Rodden got her start as part of climbing's original Brat Pack, a group of teenage phenoms including Caldwell, Chris Sharma, and Katie Brown, who rose to stardom through competitions in the nineties. It was the first time in the sport's history that adult climbers were upstaged by kids—and the first time the top competitors ran around pulling wedgies between problems. Though she won junior nationals three years in a row starting in 1996, it wasn't until 1998, when an 18-year-old Rodden became the youngest woman to send a 5.14a—To Bolt or Not to Be, at Smith Rock—that the world started to see her as more than a child prodigy. The feat was grown-up enough to get the attention of legendary big-wall-climbing pioneer Lynn Hill, who asked Rodden to join an expedition to Madagascar, where they established a 5.13 a0 route called Bravo Les Filles, the hardest, longest first ascent ever established by an all-female crew. Since then, Rodden has put up an enviable number of first ascents, including Lurking Fear, a 5.13c on El Cap that made her the second woman, after Hill, to free-climb the iconic granite slab.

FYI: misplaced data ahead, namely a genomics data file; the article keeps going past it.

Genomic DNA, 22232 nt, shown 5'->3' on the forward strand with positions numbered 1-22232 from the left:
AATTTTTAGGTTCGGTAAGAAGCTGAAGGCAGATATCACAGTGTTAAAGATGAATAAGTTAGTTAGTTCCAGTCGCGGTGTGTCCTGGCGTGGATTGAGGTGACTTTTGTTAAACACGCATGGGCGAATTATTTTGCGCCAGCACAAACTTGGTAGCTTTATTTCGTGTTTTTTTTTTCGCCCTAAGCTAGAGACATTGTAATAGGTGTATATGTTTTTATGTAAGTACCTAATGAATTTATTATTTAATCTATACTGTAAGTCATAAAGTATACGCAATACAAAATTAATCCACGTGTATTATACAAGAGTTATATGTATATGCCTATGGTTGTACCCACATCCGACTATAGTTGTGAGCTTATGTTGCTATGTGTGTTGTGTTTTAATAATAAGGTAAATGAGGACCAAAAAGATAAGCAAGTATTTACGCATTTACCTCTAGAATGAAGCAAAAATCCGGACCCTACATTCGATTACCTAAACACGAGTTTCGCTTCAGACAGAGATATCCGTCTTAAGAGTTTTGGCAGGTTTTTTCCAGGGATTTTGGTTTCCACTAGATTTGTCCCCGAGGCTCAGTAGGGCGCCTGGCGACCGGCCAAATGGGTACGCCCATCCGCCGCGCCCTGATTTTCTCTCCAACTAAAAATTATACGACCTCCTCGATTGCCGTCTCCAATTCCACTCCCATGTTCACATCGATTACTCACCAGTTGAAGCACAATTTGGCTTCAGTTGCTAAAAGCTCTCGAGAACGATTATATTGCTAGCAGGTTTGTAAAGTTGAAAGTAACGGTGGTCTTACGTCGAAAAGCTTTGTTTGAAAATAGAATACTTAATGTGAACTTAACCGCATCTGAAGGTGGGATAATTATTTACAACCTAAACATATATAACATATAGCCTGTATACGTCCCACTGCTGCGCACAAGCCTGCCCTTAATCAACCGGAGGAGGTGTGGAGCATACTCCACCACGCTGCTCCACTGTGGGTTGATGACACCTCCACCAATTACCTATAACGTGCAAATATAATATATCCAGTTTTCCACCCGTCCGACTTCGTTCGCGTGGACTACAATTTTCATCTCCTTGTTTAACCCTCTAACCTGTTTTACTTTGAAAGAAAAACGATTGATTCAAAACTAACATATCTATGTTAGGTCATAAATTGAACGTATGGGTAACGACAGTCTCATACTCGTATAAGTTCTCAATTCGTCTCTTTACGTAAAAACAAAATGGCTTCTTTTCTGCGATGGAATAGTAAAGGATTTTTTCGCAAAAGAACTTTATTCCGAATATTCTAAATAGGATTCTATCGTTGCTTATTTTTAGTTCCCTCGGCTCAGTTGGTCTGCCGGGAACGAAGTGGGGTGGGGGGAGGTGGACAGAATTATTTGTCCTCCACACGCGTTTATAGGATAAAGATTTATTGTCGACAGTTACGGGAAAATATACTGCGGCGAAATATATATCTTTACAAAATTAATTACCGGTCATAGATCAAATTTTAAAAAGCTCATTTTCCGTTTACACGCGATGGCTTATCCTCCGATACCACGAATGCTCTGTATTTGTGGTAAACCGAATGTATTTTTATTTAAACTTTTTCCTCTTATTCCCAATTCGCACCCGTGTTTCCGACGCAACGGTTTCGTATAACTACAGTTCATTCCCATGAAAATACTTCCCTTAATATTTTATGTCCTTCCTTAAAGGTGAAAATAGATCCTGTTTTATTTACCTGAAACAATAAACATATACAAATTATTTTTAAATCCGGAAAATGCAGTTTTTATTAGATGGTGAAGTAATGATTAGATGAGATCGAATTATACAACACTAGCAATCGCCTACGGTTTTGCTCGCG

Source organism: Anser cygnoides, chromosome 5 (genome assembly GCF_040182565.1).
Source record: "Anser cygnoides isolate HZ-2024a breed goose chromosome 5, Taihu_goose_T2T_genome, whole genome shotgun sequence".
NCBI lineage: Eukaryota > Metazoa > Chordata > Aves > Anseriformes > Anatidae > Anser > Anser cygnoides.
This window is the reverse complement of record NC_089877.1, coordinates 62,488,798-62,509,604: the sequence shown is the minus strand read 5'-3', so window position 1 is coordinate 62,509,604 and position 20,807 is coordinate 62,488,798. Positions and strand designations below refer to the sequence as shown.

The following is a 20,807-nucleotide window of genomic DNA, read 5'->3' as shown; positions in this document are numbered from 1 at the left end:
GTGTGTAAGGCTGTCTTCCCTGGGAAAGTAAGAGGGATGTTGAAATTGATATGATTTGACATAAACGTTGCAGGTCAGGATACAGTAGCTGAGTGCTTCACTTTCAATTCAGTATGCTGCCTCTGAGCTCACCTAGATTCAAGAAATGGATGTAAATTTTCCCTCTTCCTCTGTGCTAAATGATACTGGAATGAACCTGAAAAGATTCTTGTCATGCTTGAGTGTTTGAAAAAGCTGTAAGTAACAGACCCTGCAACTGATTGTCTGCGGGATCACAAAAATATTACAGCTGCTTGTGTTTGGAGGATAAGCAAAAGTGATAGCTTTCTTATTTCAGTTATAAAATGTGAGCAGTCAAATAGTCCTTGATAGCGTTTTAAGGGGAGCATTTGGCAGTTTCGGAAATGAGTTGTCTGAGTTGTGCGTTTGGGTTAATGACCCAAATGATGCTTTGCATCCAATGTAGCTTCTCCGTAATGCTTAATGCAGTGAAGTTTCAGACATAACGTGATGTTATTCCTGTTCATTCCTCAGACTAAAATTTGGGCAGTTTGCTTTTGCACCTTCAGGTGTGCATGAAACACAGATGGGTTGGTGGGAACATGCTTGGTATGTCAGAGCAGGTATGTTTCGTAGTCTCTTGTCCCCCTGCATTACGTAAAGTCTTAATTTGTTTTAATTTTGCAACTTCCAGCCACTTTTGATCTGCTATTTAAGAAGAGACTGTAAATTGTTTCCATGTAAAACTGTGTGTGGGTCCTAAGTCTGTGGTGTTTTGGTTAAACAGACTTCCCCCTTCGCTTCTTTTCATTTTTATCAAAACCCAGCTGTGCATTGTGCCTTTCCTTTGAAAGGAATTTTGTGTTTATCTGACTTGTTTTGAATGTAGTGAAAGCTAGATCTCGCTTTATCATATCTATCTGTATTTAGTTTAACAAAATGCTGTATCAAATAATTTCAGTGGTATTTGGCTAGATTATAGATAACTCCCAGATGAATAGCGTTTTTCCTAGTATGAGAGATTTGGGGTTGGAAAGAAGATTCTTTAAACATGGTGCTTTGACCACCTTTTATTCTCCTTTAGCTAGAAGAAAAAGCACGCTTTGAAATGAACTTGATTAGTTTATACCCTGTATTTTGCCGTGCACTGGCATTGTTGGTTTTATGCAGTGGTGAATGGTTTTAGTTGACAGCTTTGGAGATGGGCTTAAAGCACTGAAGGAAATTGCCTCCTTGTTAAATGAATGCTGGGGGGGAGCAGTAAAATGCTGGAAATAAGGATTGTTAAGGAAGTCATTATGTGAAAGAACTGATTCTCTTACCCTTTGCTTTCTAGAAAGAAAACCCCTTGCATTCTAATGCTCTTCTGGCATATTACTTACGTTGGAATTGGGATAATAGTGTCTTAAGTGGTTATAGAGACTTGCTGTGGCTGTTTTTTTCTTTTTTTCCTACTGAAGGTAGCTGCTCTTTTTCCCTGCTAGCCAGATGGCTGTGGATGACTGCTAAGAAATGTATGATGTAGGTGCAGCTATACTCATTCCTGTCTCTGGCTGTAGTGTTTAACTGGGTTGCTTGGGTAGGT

Despite the audacity of her ascents, she's not in it for the adrenaline. "I'm not going out just to live on the edge," she says. "I get scared every single time I go up, but you learn how to harness that." And she would know about fear. After a disastrous Kyrgyzstan trip in 2000, during which she, Caldwell, and two friends were shot at, kidnapped, and starved by Islamic rebels before Caldwell overpowered one of their attackers, she nearly quit climbing. But once the exhausting media frenzy passed, Rodden returned to her sport again with an ascent of El Cap that raised money for the AmeriCares fund for 9/11 victims' families. She has now put the near-death experience behind her, enough to talk about it plainly. She can now even consider the possibility of a movie about the ordeal. "Hopefully, they'll have Matt Damon play Tommy," she laughs.